Top Ten Tuesday is a weekly meme hosted by The Broke and the Bookish.
There are a lot of books that I loved while I was reading them, but when I think back to them, I realize they weren’t actually that good, or that I will probably never reread them.
Books that Don’t appeal to Me anymore
I started reading YA really early, and it took me a while to develop my current taste in books. In middle school I was really into paranormal and dystopian books, and it kind of killed the genre for me. But even if I look back and realize that I would hate the book if I reread it today, that doesn’t change the fact that I loved it when I was younger.
1. The Percy Jackson series by Rick Riordan
I LOVED these books when I was in elementary school, but all of the hype concerning the later books has scared me off the series. Also, when I think of rereading the series, I feel like the parts I found hilarious previously probably wouldn’t amuse me anymore. My sense of humor has changed a bit.
2. The Selection series by Kiera Cass
I loved the first book, but the second book didn’t really work for me. By the time The Elite came out, I’d gotten over my “I love overly dramatic YA romances” phase (I really did have one for a while there), and the series started to annoy me. I haven’t read past book two, and I can’t imagine I will.
3. Vampire Academy series by Richelle Mead
I still enjoy these books (I haven’t gotten rid of them), but I don’t know if I’ll ever reread them. The drama that drew me to the series originally now makes me not want to read it. It’s not that the books are in any way bad—what I remember of the series was awesome—but they aren’t the style of book I reach for anymore.
4. Between the Devil and the Deep Blue Sea by April Genevieve Tucholke
Nope. This book was actually bad the second time I read it. When I read it the first time, I got caught up in the story and ignored the lingering feeling that the writing wasn’t good. The second time I read it, the story didn’t grab me, and I honestly wondered what I’d loved so much originally.
5. Dance of Shadows by Yelena Black
Again, this book had all the drama and consuming romance that younger me would die for. But nowadays, this kind of plot puts me off, and though I considered rereading it, I knew that it would kill my positive memories of the book.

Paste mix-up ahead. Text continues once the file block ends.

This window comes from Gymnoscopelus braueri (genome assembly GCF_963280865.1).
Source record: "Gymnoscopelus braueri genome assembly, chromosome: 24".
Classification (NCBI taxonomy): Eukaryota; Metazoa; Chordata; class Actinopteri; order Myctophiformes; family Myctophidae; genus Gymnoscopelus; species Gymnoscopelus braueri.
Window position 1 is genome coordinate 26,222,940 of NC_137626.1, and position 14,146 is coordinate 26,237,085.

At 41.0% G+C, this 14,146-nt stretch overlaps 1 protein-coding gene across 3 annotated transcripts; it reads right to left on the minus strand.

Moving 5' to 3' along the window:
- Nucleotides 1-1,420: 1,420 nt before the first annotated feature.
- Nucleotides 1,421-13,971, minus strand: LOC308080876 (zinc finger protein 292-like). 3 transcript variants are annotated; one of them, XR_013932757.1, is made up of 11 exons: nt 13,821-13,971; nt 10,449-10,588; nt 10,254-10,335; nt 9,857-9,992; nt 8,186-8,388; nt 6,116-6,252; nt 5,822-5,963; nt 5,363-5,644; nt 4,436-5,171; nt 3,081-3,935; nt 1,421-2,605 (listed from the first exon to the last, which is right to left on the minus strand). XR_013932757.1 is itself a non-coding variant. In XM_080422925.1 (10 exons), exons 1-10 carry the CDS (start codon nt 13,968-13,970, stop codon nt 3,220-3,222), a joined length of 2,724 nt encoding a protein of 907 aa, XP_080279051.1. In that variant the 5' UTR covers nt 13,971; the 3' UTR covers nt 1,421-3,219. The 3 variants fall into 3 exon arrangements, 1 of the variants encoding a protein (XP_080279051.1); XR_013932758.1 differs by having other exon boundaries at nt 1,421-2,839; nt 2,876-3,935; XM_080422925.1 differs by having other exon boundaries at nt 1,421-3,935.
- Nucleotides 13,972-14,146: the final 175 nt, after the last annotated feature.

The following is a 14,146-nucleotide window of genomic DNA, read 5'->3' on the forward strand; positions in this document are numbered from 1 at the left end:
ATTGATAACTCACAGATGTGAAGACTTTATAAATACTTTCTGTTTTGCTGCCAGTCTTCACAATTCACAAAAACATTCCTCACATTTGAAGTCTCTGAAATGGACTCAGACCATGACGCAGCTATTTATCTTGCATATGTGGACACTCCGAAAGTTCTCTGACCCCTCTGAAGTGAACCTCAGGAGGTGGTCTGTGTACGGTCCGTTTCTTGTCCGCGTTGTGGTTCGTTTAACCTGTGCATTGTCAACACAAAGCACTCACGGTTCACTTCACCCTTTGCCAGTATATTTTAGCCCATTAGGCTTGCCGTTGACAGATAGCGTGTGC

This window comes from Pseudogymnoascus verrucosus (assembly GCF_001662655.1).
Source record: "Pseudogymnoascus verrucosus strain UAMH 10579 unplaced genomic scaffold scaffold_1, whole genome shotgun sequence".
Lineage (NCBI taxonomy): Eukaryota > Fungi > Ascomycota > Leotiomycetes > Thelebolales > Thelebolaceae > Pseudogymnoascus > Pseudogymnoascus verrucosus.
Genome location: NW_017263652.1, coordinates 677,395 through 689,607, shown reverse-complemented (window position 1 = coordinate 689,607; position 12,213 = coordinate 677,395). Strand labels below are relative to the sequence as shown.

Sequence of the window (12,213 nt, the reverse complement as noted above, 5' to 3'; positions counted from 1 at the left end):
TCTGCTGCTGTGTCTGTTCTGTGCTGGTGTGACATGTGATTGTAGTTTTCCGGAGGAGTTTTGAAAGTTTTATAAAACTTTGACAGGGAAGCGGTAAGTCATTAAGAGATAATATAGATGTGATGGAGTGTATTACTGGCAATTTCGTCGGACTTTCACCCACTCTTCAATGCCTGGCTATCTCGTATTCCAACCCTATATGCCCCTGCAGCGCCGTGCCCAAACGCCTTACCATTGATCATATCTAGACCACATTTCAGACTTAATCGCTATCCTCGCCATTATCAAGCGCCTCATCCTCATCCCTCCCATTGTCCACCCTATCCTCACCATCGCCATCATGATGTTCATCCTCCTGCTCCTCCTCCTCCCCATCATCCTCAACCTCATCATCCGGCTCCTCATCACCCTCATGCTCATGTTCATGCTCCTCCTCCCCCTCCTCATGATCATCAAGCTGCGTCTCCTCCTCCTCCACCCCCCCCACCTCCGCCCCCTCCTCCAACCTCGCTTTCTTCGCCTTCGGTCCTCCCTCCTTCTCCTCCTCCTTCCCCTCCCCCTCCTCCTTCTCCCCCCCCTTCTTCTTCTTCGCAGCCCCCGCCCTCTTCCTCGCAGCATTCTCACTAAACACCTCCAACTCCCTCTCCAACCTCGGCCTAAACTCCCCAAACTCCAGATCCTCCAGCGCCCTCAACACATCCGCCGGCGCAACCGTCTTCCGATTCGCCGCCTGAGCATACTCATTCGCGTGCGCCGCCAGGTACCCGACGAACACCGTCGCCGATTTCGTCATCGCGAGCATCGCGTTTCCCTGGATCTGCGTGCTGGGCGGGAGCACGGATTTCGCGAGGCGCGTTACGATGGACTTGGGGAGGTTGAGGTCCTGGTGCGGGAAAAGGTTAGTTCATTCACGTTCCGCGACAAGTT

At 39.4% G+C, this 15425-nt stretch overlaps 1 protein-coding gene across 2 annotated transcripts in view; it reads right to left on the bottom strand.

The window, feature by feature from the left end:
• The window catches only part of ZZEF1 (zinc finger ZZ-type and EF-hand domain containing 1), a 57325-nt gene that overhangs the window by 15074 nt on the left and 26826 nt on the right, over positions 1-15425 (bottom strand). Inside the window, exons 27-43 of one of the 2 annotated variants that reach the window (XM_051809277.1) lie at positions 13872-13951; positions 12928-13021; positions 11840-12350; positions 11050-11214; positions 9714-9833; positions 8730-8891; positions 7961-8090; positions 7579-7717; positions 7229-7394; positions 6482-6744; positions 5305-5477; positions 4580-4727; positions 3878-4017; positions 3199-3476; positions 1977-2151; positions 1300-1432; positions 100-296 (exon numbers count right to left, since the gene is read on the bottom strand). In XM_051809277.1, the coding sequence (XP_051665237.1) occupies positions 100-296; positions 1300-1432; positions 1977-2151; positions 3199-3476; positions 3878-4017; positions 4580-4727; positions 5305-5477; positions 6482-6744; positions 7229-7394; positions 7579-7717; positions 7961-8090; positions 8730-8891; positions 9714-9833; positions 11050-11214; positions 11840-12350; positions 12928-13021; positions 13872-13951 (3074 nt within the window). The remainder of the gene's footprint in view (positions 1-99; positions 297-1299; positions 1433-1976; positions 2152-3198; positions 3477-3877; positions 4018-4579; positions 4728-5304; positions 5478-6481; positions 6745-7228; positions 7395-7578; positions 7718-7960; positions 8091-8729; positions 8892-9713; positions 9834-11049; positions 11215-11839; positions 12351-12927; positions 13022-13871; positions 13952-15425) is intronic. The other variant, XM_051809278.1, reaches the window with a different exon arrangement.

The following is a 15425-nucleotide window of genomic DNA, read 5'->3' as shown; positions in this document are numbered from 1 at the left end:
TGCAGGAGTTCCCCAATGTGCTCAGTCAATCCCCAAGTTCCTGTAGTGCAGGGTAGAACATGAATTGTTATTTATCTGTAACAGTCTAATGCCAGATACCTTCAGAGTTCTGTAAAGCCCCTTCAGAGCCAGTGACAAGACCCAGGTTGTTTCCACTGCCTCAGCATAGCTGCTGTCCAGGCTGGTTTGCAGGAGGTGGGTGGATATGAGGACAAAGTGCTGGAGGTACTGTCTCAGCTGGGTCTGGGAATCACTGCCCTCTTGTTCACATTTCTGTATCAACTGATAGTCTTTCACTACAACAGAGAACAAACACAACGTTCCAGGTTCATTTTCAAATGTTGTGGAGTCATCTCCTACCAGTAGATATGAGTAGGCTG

Books that I Like in a Different Way Now
These are the books that I read when I was really young and had a certain impression, and when I reread them a few years later, my impression of them changed. I still love them (often even more) but I can’t deny that my first impression was not my second impression.
6. The Gallagher Girls series by Ally Carter
I’ve loved this series for years. I reread all six books at least once a year (but sometimes twice, or three times). They are my comfort-reads, my feel good books. But as I get older, I find that I have to suspend my disbelief more and more each time. I still love them, but I’m more aware of just how ridiculous they are each time I reread them.
7. The Gemma Doyle trilogy by Libba Bray
The first time I read these books, 50% of the plot went over my head. By the third time I read them, though, I was old enough to really appreciate the difficult subjects that Bray tackled in her book, and the depth of the story she created. These books get more impressive every time I read them.
8. The Thief by Megan Whalen Turner
Okay, so my mom bought this book for me in elementary school, and it sat on my bookshelf unread for years. I’d pick it up, read the first sentence, and set it right back down. It was just plain boring for me.
Thankfully, I finally decided to push past that first page and read the whole book…and I fell in love. Now, that first sentence makes me fangirl uncontrollably, and the series is my favorite series of all time. Every time I read the series, I find something new to love.
9. Going Underground by Susan Vaught
This book destroys me every time I read it, but the subject matter has gotten more meaningful to me as I get older. When I first read it, I understood that the story was powerful and important, but the full breadth of the story Vaught was telling didn’t hit me until I was older.
10. Beauty Queens by Libba Bray
This book had become more meaningful to me as time passes and as I realize how impressive it is that Bray was able to weave so many social discussions into one book. As the push for diversity in YA books grows, I come to appreciate this book even more. (And the humor gets funnier as I get older.)
What books did you see differently when you reread them? Do we have any similar opinions?